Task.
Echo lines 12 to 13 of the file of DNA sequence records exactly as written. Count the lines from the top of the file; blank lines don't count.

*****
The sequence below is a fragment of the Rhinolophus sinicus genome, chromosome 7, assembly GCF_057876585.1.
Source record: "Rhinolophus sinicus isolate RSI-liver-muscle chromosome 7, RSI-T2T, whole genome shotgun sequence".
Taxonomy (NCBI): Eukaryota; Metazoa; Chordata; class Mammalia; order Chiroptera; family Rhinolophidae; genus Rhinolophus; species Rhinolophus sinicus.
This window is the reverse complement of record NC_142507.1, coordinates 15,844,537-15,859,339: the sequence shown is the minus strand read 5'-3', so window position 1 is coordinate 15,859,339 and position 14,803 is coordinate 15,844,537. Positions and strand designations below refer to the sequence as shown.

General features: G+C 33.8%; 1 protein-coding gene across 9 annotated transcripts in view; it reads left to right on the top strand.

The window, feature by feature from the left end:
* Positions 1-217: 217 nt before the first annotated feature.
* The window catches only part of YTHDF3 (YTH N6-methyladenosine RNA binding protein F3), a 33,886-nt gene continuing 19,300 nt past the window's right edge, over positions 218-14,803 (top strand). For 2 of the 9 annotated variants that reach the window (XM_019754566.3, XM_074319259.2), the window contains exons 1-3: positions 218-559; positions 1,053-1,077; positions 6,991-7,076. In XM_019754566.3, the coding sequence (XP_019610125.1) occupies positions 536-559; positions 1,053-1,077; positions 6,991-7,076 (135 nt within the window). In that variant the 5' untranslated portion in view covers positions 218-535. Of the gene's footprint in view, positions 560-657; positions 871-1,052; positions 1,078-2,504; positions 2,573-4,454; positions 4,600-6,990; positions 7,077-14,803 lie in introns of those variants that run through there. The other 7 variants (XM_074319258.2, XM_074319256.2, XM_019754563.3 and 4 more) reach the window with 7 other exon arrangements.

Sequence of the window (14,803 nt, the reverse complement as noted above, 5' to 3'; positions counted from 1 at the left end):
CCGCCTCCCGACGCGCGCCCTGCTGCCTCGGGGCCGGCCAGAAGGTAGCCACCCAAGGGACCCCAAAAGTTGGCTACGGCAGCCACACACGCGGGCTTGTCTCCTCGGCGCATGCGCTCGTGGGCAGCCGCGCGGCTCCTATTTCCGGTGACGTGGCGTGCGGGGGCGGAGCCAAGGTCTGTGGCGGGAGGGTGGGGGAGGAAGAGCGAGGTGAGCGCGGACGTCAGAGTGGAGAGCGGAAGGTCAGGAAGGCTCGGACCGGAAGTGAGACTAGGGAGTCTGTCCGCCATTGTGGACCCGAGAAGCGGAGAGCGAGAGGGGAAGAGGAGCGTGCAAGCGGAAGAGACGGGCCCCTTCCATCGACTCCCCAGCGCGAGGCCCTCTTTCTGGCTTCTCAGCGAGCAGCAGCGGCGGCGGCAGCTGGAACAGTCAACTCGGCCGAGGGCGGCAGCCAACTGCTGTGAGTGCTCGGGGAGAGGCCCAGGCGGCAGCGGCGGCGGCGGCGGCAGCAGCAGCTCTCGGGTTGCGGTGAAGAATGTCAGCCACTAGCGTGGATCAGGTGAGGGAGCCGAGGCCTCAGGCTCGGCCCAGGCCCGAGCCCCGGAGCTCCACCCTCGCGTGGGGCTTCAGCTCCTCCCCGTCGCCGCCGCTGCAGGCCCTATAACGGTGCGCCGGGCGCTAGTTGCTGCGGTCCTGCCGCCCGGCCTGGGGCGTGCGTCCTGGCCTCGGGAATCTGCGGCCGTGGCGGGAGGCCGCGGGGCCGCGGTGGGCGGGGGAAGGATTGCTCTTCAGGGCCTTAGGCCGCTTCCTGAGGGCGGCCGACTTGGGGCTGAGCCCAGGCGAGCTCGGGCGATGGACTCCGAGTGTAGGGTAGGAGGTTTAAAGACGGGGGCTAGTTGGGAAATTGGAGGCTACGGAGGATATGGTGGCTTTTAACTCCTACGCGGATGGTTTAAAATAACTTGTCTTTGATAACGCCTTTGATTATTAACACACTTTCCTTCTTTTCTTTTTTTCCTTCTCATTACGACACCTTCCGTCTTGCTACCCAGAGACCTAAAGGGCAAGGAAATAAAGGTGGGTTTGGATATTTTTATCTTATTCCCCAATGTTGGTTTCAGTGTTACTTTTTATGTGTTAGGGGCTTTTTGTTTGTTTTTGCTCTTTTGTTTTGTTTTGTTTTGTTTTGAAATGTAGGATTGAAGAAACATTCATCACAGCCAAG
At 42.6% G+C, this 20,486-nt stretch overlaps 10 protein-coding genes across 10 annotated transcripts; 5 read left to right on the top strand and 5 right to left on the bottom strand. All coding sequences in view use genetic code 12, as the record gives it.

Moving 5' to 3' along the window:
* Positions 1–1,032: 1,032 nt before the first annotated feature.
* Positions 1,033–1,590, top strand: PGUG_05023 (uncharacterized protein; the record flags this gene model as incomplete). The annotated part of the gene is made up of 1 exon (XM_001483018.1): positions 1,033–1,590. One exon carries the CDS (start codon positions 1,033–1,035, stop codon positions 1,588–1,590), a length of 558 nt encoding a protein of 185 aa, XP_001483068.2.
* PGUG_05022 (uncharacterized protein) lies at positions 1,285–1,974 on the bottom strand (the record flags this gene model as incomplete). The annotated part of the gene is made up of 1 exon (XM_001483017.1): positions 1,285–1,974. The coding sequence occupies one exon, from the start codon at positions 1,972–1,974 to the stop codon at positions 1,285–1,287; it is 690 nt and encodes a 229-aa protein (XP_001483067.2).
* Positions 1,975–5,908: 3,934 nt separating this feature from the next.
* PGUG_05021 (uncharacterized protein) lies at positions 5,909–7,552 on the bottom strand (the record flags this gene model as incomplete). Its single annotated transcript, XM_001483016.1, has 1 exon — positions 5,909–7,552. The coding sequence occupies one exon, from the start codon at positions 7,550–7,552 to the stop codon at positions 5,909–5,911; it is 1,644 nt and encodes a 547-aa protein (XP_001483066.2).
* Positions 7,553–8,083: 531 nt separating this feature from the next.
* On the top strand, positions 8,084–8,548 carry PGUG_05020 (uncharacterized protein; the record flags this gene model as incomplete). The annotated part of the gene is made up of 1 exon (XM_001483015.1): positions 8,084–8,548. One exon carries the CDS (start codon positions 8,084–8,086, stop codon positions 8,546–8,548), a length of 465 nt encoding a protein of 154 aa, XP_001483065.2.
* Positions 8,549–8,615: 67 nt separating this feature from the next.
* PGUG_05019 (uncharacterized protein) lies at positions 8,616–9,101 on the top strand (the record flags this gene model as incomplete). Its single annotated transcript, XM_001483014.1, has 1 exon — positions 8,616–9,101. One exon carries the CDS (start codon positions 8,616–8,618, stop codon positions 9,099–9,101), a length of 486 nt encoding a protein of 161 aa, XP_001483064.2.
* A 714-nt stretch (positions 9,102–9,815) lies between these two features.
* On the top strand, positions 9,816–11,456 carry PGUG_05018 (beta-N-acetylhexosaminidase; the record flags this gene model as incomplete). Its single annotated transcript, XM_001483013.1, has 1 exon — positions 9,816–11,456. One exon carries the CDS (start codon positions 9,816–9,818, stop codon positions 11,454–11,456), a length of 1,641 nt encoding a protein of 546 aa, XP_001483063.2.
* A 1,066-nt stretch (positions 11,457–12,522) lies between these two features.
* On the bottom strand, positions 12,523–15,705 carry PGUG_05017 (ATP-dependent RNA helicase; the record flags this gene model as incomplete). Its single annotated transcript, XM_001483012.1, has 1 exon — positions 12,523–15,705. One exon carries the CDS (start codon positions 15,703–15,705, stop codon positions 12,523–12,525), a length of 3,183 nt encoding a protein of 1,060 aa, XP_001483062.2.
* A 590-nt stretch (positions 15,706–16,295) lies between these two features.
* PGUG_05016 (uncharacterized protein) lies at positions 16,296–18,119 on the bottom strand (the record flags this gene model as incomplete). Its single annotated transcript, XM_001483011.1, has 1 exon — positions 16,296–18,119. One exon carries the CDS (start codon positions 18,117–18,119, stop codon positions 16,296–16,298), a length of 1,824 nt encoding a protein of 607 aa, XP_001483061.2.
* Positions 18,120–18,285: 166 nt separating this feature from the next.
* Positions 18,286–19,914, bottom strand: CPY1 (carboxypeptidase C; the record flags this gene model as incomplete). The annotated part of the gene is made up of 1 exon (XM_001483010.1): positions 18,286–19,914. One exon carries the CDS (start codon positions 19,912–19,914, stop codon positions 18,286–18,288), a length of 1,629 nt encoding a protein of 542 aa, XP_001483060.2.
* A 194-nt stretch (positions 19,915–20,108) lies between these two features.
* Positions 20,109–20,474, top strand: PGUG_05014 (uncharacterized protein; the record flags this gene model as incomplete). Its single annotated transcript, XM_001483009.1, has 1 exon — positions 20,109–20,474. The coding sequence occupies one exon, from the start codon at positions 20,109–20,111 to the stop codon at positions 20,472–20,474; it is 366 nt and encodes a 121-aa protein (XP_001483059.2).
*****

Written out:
Moving 5' to 3' along the window:
* Positions 1–1,032: 1,032 nt before the first annotated feature.